Mars’ mantle contains at least two distinct hydrogen-isotopic reservoirs dating back about 3.9 billion years, researchers say in a Nature Geoscience paper published on 1 April. Challenging previous research, the authors propose that Mars’s mantle might not have been homogenised by a global magma ocean after it formed.
The authors also found that Mars’s crust contains roughly 35% of the planet’s total water. In the paper, they outline the water’s relative H-isotopic consistency over the first 660 million years of Mars’s history.
Using a secondary ion mass spectrometry for two Martian meteorites, researchers collected D/H (deuterium/hydrogen) ratios of rocks and atmosphere. A similar hydrogen isotope composition was detected in the two meteorites.
The researchers chemically analysed the meteorite, known as Northwest Africa 7034 or Black Beauty, to reconstruct Mars’ water history and planetary origins. It was formed when a huge impact cemented various pieces of Martian crust, and the infamous Allan Hills 84001 meteorite – controversial in the 1990s for allegedly containing Martian microbes.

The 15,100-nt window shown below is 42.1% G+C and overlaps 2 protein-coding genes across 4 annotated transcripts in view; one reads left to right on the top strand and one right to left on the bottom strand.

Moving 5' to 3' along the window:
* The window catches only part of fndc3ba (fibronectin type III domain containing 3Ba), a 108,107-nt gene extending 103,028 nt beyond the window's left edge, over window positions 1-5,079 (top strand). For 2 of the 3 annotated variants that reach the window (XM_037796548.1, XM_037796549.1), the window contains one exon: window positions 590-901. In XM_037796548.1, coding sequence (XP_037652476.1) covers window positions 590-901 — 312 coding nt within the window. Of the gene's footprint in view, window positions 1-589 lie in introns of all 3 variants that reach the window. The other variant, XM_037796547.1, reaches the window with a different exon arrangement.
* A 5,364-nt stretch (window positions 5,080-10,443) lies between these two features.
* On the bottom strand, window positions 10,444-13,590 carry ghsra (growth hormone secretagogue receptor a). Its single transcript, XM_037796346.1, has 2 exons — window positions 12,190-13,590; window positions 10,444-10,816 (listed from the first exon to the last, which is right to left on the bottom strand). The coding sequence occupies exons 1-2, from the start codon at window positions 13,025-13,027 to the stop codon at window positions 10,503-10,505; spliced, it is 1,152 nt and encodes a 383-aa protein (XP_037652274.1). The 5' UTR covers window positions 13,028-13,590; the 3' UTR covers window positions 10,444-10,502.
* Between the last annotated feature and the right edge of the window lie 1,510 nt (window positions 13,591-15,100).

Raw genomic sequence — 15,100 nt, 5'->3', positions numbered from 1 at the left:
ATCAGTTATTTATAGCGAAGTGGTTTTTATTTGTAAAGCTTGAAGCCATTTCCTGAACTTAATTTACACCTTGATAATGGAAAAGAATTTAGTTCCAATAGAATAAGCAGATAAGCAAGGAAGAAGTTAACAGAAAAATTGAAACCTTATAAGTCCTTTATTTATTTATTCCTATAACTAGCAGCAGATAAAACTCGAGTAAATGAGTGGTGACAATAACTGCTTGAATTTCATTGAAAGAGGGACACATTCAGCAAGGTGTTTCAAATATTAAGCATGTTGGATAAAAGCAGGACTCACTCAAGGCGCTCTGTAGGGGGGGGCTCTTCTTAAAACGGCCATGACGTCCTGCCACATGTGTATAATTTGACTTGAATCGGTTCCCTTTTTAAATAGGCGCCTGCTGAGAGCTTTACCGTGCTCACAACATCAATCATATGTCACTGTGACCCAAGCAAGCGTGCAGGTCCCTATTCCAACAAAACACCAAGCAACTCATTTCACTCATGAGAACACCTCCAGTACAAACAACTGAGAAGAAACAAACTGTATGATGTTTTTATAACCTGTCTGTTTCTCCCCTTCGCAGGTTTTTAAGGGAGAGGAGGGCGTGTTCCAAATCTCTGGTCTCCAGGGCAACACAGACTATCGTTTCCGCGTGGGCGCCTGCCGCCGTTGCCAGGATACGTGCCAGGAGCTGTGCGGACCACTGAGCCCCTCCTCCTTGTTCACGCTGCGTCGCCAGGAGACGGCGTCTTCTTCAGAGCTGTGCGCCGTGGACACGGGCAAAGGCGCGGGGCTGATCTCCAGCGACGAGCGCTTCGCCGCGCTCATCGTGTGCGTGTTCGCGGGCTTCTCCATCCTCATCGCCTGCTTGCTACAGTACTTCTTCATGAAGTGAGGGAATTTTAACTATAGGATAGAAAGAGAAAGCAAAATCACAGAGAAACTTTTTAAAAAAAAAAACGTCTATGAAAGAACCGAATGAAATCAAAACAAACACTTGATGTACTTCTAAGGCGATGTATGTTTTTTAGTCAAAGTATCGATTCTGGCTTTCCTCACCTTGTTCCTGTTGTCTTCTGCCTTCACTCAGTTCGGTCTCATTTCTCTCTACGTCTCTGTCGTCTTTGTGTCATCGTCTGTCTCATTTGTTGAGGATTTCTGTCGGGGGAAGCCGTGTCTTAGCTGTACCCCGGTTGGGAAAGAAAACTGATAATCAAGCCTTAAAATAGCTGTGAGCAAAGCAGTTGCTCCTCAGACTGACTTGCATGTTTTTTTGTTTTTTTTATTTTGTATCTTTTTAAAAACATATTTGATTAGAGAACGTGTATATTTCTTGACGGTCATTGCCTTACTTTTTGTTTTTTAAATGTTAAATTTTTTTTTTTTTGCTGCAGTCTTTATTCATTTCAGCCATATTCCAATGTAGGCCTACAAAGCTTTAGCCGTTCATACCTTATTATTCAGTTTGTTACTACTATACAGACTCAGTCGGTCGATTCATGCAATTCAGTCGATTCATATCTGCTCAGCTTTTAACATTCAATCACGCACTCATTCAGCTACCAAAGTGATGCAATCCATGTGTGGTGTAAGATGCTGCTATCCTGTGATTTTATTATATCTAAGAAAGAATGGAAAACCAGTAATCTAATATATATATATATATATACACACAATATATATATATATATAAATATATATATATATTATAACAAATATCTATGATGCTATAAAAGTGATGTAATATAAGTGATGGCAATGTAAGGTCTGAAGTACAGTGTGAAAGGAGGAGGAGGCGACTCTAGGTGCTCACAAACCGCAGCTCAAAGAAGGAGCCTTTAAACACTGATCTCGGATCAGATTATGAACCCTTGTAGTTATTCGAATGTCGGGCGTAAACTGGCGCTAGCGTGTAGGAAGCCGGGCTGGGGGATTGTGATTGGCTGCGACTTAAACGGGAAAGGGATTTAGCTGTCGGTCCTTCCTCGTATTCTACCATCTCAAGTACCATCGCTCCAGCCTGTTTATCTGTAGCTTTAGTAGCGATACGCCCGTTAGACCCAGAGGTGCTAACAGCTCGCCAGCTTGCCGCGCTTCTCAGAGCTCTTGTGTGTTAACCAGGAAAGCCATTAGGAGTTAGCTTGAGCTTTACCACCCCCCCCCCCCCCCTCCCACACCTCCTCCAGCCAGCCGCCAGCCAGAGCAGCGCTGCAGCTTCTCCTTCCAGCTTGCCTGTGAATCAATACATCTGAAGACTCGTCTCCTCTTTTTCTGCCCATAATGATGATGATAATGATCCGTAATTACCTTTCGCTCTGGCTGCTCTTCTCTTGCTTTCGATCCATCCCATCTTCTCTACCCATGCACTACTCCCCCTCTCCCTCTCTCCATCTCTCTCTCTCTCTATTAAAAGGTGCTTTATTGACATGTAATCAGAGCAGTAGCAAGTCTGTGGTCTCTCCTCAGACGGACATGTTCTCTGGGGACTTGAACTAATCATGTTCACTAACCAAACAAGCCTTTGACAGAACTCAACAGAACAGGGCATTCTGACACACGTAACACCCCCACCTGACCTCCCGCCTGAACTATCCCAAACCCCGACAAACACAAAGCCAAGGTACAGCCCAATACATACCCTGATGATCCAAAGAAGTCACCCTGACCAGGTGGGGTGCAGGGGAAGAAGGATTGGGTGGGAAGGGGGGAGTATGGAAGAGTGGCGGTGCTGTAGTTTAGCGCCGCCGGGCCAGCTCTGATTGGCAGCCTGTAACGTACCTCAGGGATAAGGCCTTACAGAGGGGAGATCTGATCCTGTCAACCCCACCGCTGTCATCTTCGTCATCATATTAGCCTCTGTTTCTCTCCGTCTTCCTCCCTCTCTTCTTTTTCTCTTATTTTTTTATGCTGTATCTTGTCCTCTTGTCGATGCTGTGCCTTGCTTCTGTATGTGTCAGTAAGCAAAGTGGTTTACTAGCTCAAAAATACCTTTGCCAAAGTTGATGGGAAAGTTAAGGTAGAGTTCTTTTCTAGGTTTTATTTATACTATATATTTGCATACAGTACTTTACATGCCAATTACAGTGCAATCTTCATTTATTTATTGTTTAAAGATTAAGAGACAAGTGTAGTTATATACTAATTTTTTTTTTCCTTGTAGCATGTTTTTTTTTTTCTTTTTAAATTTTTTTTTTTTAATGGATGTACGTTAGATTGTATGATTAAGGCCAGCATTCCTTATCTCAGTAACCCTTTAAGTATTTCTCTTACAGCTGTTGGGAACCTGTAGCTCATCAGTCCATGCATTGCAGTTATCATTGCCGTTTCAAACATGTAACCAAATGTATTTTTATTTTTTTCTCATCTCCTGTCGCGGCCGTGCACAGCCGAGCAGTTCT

The authors suggest that the Martian mantle is chemically heterogeneous with multiple water reservoirs. It was poorly mixed during accretion, differentiation and its subsequent thermo-chemical evolution.
“We have been investigating the history of water in the crust of Mars. Our results suggest that, unlike previous studies, water in the Martian crust is decoupled from the evolution of the Martian atmosphere and that the crust of Mars has had a pretty consistent hydrogen isotope ratio over its history,” says Jessica Barnes, Professor of Planetary Science at the University of Arizona’s Lunar and Planetary Laboratory. “That ratio lies between the current composition of Mars’ atmosphere and what is believed to be the Martian mantle value.”
Barnes, the paper’s lead author, added that she and her team dug deep into the literature to investigate how the crust could have such a composition if the mantle is homogeneous and with a low D/H ratio, as previously thought.
“We found strong evidence that the interior of Mars is probably not homogeneous, but rather has two different H isotope compositions that can be related to two geochemically different types of Martian basalts,” she said. “These results are at odds with the idea that Mars had a global magma ocean and hint to multiple sources of water in Mars.”
These findings are important for a geological reconstruction of Mars’s history regarding water and understanding the planet’s past habitability, Barnes added.
“There is large disagreement in the community about how to interpret H isotopes from Mars meteorites, so some people might not like our interpretations,” Barnes said.